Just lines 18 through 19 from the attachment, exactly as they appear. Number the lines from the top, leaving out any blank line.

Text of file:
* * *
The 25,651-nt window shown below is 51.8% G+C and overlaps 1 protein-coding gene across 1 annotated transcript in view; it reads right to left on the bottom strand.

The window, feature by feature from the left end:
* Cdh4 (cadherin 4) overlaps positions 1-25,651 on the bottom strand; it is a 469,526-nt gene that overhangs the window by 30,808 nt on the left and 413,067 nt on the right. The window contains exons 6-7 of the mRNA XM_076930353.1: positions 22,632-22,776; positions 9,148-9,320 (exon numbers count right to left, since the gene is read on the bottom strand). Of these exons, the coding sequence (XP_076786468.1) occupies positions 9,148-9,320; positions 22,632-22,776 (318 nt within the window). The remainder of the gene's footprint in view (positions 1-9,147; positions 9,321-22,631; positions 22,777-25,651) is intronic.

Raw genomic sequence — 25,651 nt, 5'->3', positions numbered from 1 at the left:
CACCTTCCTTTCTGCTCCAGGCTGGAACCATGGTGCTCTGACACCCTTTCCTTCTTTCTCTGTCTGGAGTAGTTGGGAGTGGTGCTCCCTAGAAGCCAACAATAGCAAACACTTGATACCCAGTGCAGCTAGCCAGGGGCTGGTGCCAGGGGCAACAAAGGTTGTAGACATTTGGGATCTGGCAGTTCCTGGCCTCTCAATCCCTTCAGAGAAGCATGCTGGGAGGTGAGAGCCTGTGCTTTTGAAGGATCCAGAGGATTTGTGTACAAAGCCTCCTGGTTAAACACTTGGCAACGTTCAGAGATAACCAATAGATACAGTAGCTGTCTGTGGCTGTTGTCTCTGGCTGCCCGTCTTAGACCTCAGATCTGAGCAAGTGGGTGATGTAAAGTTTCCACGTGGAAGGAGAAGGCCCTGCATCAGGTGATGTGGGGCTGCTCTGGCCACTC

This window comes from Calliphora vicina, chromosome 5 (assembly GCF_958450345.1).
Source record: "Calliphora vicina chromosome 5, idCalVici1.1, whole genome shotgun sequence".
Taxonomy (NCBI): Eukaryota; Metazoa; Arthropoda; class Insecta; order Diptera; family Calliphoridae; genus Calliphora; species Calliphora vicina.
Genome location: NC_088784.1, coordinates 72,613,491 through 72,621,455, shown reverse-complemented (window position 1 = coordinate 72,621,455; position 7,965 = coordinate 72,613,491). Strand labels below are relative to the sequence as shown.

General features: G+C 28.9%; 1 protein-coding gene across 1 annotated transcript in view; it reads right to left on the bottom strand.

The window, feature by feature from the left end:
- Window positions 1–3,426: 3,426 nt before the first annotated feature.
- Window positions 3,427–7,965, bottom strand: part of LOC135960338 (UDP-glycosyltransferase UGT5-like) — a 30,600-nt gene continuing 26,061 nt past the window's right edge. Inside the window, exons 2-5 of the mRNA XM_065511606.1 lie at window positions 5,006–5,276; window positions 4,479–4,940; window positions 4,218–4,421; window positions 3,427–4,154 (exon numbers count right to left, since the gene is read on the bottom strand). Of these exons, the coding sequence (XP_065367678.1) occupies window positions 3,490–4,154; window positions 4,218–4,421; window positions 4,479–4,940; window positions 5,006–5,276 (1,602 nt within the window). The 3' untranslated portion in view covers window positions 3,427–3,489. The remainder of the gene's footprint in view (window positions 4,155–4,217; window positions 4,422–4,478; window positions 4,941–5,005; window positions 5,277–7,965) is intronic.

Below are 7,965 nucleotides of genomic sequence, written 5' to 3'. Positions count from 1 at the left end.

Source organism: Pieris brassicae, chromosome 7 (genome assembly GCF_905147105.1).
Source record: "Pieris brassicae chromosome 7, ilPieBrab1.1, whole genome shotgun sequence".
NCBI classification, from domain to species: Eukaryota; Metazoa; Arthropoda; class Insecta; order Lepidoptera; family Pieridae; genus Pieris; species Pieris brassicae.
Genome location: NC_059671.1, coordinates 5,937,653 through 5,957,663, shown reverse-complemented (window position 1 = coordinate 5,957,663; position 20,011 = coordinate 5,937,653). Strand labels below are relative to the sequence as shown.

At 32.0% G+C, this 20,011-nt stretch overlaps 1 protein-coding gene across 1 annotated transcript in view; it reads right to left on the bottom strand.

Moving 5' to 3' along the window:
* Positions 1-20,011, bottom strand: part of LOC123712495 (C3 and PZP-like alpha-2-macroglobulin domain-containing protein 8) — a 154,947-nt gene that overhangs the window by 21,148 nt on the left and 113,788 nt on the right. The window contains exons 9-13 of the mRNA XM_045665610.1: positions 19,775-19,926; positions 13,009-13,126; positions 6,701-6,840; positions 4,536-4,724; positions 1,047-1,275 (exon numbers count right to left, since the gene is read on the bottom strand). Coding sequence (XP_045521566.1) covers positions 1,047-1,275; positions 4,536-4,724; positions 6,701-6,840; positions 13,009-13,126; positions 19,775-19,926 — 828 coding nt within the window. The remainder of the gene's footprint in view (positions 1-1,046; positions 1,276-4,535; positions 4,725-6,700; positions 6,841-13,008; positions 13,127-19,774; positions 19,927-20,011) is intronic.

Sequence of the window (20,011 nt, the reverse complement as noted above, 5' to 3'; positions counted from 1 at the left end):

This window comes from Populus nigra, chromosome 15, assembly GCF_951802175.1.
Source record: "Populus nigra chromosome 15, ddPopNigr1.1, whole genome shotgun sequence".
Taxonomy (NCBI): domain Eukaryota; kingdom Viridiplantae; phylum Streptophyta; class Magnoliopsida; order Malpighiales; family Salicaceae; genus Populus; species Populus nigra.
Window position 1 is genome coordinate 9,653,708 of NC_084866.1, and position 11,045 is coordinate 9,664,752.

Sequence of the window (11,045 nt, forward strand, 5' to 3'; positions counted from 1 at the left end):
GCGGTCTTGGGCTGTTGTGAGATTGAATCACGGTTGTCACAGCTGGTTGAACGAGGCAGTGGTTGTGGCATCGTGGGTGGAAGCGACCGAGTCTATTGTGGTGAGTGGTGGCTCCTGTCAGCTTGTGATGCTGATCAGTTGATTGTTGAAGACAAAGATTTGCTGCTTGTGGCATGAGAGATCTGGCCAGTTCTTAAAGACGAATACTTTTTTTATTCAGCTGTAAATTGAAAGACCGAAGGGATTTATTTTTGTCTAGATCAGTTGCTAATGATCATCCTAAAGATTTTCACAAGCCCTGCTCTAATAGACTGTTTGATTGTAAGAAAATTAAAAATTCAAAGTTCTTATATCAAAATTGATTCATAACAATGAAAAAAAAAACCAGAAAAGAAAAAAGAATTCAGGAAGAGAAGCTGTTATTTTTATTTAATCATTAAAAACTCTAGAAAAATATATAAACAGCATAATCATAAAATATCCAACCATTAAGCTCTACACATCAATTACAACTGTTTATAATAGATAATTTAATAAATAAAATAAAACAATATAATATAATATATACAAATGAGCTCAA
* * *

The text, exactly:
Genome location: NC_059671.1, coordinates 5,937,653 through 5,957,663, shown reverse-complemented (window position 1 = coordinate 5,957,663; position 20,011 = coordinate 5,937,653). Strand labels below are relative to the sequence as shown.

At 32.0% G+C, this 20,011-nt stretch overlaps 1 protein-coding gene across 1 annotated transcript in view; it reads right to left on the bottom strand.